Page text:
“We are making sure that they have a seat at the table,” said Wilson, about the families of children seen in their school-based health centers. “We’ve heard loud and clear from our community that they want better access to care. They want options, and Rochester Regional has embarked on this in where we’re using TytoCare to improve access.”

RRH’s Department of Pediatrics is currently collaborating with the University of Rochester’s Department of Pediatrics, Jordan Health, a few independent pediatric practices and the RCSD to get a TytoCare unit placed in every school in the district.

“I have come to realize that the hours of operation of our clinics do not always meet the needs of our community,” said Wilson, who is hopeful the units will be in place by the end of this academic year. “So how can we improve that relationship, that communication, and that access to service? I think that TytoCare provides a new opportunity.”

Janene Baase

Another way RRH increases health equity via technology is by enabling a Spanish language option in its interactive MyCare Patient Portal, which the organization hopes to have completed by Q2 of 2024 according to Janene Baase, an RN who is RRH’s senior director of clinical access.

By the end of this year, Baase is also hopeful the organization will have Epic Clinic to Clinic enabled, helping to reduce the risk of fragmented care, especially for vulnerable populations who might be navigating complex medical conditions.

“It’s kind of opening up that world of care,” Baase said.

Ellie Mental Health

One of Rochester’s newest additions to the healthcare space is Ellie Mental Health, whose mission is to compassionately transform the culture of mental health care by providing creative solutions that make wellness accessible in every community.

Founded in 2015 by Erin Pash and Kyle Keller to destigmatize mental health treatment, Ellie’s core values are creativity, compassion, authenticity, acceptance, determination, and humor.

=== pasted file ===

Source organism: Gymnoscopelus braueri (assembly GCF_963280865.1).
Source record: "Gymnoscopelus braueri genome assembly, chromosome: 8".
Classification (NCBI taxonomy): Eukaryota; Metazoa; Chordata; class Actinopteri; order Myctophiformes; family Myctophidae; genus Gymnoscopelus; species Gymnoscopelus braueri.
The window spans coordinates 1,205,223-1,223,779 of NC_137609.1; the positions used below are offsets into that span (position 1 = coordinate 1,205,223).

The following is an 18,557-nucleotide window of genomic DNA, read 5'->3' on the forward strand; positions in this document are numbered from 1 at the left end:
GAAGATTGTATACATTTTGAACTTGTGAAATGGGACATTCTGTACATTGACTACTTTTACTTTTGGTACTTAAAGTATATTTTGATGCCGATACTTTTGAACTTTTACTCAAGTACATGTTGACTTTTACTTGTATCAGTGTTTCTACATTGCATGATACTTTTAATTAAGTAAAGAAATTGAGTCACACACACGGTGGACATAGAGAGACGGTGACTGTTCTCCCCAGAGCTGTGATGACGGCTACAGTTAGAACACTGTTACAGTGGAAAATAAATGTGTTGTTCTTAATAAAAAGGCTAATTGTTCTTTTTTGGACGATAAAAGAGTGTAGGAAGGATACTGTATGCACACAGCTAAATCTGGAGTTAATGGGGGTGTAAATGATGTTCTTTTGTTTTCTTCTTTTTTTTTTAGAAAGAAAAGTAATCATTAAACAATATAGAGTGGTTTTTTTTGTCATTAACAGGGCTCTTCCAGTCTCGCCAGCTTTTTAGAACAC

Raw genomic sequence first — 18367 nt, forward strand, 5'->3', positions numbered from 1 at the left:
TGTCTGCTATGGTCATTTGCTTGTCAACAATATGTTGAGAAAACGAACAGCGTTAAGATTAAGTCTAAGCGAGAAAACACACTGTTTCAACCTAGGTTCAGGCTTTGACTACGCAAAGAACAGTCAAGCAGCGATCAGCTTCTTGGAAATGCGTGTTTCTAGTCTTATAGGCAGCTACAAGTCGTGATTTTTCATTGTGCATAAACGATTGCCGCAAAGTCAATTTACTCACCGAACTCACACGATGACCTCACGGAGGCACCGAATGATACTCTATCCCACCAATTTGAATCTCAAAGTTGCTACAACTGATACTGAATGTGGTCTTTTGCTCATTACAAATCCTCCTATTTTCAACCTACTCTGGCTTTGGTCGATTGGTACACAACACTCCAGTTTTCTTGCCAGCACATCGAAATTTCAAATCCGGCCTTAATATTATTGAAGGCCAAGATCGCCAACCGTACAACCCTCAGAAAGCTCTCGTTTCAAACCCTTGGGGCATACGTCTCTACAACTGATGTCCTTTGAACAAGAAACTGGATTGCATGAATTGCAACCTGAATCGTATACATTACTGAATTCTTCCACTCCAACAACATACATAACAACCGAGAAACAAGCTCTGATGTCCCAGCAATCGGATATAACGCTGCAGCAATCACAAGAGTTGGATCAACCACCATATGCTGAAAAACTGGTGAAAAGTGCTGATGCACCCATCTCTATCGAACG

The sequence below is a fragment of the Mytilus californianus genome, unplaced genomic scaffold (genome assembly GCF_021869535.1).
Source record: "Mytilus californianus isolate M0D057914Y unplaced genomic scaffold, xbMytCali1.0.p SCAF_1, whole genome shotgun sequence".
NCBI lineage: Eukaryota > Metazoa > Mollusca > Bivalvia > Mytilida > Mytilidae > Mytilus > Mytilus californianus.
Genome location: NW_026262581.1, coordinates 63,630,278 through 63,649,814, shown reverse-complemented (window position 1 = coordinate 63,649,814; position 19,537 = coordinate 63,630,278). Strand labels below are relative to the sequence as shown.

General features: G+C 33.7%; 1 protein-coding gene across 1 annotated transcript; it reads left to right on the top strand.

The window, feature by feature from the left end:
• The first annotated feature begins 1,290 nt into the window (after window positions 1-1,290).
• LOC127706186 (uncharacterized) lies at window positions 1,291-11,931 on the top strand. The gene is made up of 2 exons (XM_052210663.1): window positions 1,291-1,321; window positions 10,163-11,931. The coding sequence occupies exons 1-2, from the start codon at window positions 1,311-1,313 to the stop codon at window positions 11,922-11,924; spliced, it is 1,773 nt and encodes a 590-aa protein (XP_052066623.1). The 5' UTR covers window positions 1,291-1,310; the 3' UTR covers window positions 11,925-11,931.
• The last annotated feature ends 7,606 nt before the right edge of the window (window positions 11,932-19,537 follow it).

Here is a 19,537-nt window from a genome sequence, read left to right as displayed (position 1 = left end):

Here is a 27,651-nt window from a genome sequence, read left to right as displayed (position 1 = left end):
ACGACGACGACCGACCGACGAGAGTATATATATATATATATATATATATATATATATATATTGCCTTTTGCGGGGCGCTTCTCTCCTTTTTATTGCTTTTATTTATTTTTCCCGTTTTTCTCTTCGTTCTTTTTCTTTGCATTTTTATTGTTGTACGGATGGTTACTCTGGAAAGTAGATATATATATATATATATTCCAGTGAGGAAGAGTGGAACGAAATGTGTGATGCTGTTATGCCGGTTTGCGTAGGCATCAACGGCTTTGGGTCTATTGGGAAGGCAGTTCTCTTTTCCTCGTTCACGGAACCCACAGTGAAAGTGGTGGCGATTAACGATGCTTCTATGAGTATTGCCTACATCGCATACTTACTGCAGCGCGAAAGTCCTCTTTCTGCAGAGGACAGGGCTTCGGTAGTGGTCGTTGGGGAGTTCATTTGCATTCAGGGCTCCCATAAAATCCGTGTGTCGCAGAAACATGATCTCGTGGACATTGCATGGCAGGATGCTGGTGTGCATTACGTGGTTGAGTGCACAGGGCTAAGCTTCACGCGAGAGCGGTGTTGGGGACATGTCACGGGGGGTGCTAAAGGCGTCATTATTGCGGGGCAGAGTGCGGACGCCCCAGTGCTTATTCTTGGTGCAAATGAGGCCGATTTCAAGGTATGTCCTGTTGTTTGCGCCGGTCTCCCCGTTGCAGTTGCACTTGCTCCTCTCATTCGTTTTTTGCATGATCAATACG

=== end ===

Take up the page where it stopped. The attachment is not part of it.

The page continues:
New York state’s first Ellie Mental Health franchise opened in Brighton in May 2023, according to its owner Fernanda Carley who left the corporate world, where she worked in marketing, to provide a new mental health option to the community.

Fernanda Carley

“In 2016 I had an accident and found myself in a state where I was not myself emotionally,” Carley said. “I found myself sitting in a waiting room and saw the demographics around me — young, old, different cultures, probably different incomes and thought ‘Wow, everyone is affected by mental health.’”

Carley’s experience was so transformative she credits it as a big part of the reason she opened Ellie Mental Health’s Rochester location. The location offers therapy for children, adults, families, and couples via a team of licensed master social workers. Clients can meet with their therapists in person or via telehealth and can also interact with their therapist via a secure online portal.

“Therapy looks different for everybody,” said Carley, about why it’s important to offer both in-person and technology-based services for clients to access and continue care, including an online therapy request form to initiate a first appointment.

Caurie Putnam is a Rochester-area freelance writer.